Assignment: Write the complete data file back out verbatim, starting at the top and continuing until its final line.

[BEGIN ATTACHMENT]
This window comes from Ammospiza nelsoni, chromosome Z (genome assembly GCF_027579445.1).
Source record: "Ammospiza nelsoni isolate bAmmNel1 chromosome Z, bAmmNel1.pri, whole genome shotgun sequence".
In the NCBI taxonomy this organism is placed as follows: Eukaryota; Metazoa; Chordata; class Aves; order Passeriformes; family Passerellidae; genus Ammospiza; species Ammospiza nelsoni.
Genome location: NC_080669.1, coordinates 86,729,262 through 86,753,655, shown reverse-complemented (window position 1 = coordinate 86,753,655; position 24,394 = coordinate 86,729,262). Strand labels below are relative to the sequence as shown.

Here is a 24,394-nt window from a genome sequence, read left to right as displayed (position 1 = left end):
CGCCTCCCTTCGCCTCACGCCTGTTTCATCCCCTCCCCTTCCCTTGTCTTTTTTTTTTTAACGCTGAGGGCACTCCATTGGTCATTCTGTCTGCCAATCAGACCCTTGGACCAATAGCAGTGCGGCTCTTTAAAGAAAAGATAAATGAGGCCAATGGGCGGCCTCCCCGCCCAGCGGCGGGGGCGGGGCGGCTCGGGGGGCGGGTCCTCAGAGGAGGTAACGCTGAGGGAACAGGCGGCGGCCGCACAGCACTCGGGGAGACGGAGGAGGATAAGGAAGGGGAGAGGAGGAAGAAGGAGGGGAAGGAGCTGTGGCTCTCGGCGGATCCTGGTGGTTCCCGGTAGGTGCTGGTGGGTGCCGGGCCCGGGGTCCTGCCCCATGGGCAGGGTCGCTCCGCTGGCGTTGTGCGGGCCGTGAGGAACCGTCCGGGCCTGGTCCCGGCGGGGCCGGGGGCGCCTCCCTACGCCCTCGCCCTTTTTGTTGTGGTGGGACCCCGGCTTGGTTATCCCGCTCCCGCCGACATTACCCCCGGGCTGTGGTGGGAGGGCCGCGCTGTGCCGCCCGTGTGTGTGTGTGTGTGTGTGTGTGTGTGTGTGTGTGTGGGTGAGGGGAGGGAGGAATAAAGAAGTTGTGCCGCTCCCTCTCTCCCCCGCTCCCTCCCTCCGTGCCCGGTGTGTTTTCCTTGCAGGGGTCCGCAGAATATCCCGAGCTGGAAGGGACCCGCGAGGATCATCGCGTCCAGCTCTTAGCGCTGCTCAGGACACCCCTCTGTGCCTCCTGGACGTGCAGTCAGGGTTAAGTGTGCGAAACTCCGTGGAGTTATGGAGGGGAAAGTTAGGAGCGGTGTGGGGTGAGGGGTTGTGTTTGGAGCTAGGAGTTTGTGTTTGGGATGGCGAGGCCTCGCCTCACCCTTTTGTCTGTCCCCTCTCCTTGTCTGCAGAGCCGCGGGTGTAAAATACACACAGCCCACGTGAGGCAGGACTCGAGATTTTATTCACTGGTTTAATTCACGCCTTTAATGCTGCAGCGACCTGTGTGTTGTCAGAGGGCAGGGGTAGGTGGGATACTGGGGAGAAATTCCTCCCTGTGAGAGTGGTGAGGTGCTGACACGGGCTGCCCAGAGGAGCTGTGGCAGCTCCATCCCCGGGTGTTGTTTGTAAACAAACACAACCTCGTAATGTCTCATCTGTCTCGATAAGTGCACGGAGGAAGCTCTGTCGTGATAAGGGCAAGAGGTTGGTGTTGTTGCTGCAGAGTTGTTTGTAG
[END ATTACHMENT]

This window comes from Ammospiza nelsoni, chromosome Z (genome assembly GCF_027579445.1).
Source record: "Ammospiza nelsoni isolate bAmmNel1 chromosome Z, bAmmNel1.pri, whole genome shotgun sequence".
In the NCBI taxonomy this organism is placed as follows: Eukaryota; Metazoa; Chordata; class Aves; order Passeriformes; family Passerellidae; genus Ammospiza; species Ammospiza nelsoni.
Genome location: NC_080669.1, coordinates 86,729,262 through 86,753,655, shown reverse-complemented (window position 1 = coordinate 86,753,655; position 24,394 = coordinate 86,729,262). Strand labels below are relative to the sequence as shown.

Here is a 24,394-nt window from a genome sequence, read left to right as displayed (position 1 = left end):
CGCCTCCCTTCGCCTCACGCCTGTTTCATCCCCTCCCCTTCCCTTGTCTTTTTTTTTTTAACGCTGAGGGCACTCCATTGGTCATTCTGTCTGCCAATCAGACCCTTGGACCAATAGCAGTGCGGCTCTTTAAAGAAAAGATAAATGAGGCCAATGGGCGGCCTCCCCGCCCAGCGGCGGGGGCGGGGCGGCTCGGGGGGCGGGTCCTCAGAGGAGGTAACGCTGAGGGAACAGGCGGCGGCCGCACAGCACTCGGGGAGACGGAGGAGGATAAGGAAGGGGAGAGGAGGAAGAAGGAGGGGAAGGAGCTGTGGCTCTCGGCGGATCCTGGTGGTTCCCGGTAGGTGCTGGTGGGTGCCGGGCCCGGGGTCCTGCCCCATGGGCAGGGTCGCTCCGCTGGCGTTGTGCGGGCCGTGAGGAACCGTCCGGGCCTGGTCCCGGCGGGGCCGGGGGCGCCTCCCTACGCCCTCGCCCTTTTTGTTGTGGTGGGACCCCGGCTTGGTTATCCCGCTCCCGCCGACATTACCCCCGGGCTGTGGTGGGAGGGCCGCGCTGTGCCGCCCGTGTGTGTGTGTGTGTGTGTGTGTGTGTGTGTGTGTGTGGGTGAGGGGAGGGAGGAATAAAGAAGTTGTGCCGCTCCCTCTCTCCCCCGCTCCCTCCCTCCGTGCCCGGTGTGTTTTCCTTGCAGGGGTCCGCAGAATATCCCGAGCTGGAAGGGACCCGCGAGGATCATCGCGTCCAGCTCTTAGCGCTGCTCAGGACACCCCTCTGTGCCTCCTGGACGTGCAGTCAGGGTTAAGTGTGCGAAACTCCGTGGAGTTATGGAGGGGAAAGTTAGGAGCGGTGTGGGGTGAGGGGTTGTGTTTGGAGCTAGGAGTTTGTGTTTGGGATGGCGAGGCCTCGCCTCACCCTTTTGTCTGTCCCCTCTCCTTGTCTGCAGAGCCGCGGGTGTAAAATACACACAGCCCACGTGAGGCAGGACTCGAGATTTTATTCACTGGTTTAATTCACGCCTTTAATGCTGCAGCGACCTGTGTGTTGTCAGAGGGCAGGGGTAGGTGGGATACTGGGGAGAAATTCCTCCCTGTGAGAGTGGTGAGGTGCTGACACGGGCTGCCCAGAGGAGCTGTGGCAGCTCCATCCCCGGGTGTTGTTTGTAAACAAACACAACCTCGTAATGTCTCATCTGTCTCGATAAGTGCACGGAGGAAGCTCTGTCGTGATAAGGGCAAGAGGTTGGTGTTGTTGCTGCAGAGTTGTTTGTAG